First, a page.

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Comment: Re:It's the cloud (Score 1) 146

by ray-auch (#49422491) Attached to: The New Struggles Facing Open Source

Calc still has hard row/column limits similar to ten year old excel.

Writer still has no outline view (or draft view) similar to Word 2000 or earlier - bug report / feature requests outstanding since 2002 I think, and at least second most highly voted feature across all that time.

Those decade lags _do_ imply real problems - in each case the underlying architecture cannot cope with the wanted features.

Comment: Re:What makes you think FLOSS fails less? (Score 1) 133

What makes people _think_ fewer FLOSS projects fail is that people only look at the successful ones because they are the most visible. Commercial failures are very visible because of the amount of money lost, people do post mortems, studies to "make sure we don't make the same costly mistakes again". With FLOSS no one cares about the failures, they just move on to something else.

IT is not alone in this problem, take construction / civil engineering, we judge by the failures: "this bridge has cracks, there are bits falling off this skyscraper, these houses are subsiding". We want impossible success rates: "why with all our building standards and fancy technology do we still get these problems". Then we look at, say, medieval cathedrals and say "see, those medieval stone masons had none of our fancy technology, they didn't have computers to calculate stress and strain, and yet they built all these beautiful cathedrals that have stood for centuries".

Why can't we be as successful as medieval stone masons / FLOSS projects ? Answer: you can. Just be sure to clear up the piles of fallen stone and above all do not document or dwell on your failures, move on and they will be forgotten.

Comment: Re:Winning comments (Score 0) 43

You're missing the point - you can get a prosthetic limb on the NHS but it won't be delivered by f***ing Iron Man will it? And when it breaks, will Iron Man fly in through you roof to fix it, and then depart through your wall, leaving holes you'll treasure forever ? - no, thought not. This isn't boring old extract money from your taxes to pay for health care stuff, this is _Hollywood_, it's the all American exciting and fun way to extract money from your wallet for the same shit you watched last year in order to pay for one kid to get a new arm.

Only one kid gets an arm, of course, because provided you make sure he looks good on camera, you can just reuse the shots again and again. Sucks if you aren't the one, but hey that's Hollywood, ya shouldn't have been ugly or a loser...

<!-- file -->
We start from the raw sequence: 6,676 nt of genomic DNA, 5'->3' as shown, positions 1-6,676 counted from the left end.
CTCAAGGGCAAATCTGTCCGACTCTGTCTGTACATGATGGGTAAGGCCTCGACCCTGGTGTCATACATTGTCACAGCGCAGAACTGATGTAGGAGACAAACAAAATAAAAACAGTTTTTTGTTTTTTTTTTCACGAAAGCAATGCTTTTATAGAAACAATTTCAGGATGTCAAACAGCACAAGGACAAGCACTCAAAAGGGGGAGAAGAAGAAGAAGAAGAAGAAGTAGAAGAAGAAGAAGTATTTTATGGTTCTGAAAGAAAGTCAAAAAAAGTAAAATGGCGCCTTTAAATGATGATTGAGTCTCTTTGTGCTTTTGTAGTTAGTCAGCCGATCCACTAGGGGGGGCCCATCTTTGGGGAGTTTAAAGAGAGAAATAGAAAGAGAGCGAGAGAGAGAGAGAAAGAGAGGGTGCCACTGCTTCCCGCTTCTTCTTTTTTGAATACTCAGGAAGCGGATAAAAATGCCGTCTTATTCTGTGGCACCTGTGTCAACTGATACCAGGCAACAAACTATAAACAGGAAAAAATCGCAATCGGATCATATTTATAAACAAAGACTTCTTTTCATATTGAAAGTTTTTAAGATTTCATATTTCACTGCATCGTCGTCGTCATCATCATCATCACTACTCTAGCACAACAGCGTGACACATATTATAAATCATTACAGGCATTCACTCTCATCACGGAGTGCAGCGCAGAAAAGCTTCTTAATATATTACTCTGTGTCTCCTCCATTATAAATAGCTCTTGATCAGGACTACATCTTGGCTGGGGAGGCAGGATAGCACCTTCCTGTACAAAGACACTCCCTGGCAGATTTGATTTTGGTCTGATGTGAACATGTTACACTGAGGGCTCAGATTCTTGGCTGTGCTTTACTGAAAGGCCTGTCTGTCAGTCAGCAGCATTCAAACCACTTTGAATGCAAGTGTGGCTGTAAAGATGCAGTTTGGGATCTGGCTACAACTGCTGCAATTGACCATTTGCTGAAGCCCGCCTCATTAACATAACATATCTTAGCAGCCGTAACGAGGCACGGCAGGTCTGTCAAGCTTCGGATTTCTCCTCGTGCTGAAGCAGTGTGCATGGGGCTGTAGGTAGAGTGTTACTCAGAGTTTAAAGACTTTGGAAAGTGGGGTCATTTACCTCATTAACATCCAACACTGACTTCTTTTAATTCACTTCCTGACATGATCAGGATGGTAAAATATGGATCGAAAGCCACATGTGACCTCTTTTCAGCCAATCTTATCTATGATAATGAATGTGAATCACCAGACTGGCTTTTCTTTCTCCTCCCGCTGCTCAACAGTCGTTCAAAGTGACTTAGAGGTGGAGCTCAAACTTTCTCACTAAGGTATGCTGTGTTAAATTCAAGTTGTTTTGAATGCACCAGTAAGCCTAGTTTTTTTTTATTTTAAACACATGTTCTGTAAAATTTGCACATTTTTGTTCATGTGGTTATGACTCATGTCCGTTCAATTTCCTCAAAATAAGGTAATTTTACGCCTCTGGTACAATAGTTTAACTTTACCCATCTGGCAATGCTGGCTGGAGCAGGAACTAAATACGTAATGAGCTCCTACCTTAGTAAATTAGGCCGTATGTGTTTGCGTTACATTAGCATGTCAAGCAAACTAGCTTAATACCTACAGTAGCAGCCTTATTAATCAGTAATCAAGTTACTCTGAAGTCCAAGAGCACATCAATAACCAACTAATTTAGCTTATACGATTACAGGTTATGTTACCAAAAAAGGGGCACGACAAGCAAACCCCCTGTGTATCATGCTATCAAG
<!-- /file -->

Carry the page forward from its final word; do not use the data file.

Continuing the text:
Comment: Re:Gaming on Linux will matter... (Score 1) 199

by ray-auch (#49145919) Attached to: The State of Linux Gaming In the SteamOS Era

I've never come across anything I can do in excel with VBA that I can't do with OOBasic. In fact, the opposite is true.
What you actually mean is "I can't be bothered switching from VBA to OOBasic - Learning is hard."

Here's one thing - open your old Excel marco spreadsheets and have them work just the same as in Excel.

Can't do that ? Well then you've got to convert them, take cost of converting them vs. cost of Office licence - are you still saving anything ?

Or you parallel run, do new stuff in OO and use Excel for old ones, probably for several years (7 or more at a guess if it's financial stuff) until the old stuff is no longer needed. Now you're not switching from VBA to OOBasic, you're having to learn both and be productive in both at the same time, which is a lot harder, and you won't save anything in Office costs for years.

Comment: Re:Gaming on Linux will matter... (Score 1) 199

by ray-auch (#49145887) Attached to: The State of Linux Gaming In the SteamOS Era

Nope, it's not.

Come back when it has things like Outline View, first requested oooh about 13yrs ago ( https://bz.apache.org/ooo/show... ), been highest voted or second highest bug/request ever since, but not fixed in 13yrs (apparently it required some reworking of the architecture, and apparently this was done back in 2010...). Having a equivalent of Normal View is also highly voted - I don't use that as much but I can see that if you work on certain types of document layouts it would be essential.

Track changes also lags MS Office significantly.

Excel removed ridiculously low row/column limits almost a decade ago, LO will still only do 1024 columns AFAIK - again, apparently fixing this is too hard. I might only need that for a handful of spreadsheets, but if I have to buy Office anyway for those cases, why would I also use LO and have to master two different tools when I can use Office for everything.

Trouble with OO/LO is similar to electric cars, 80/20 or 90/10 is not a success (against an incumbent tech), it's a problem - if OO/LO can do 90% of my documents or even 95%, I still need Office for the other ones. Similarly if range & charging have improved so that the electric car can do 90% of my journeys or even 95%, that's great - but I still need a fossil fuel car for the others. If I have to have two cars, or two Office suites, instead of one then the new one needs to offer something really compelling that the incumbent doesn't have - and OO/LO doesn't, for me, yet.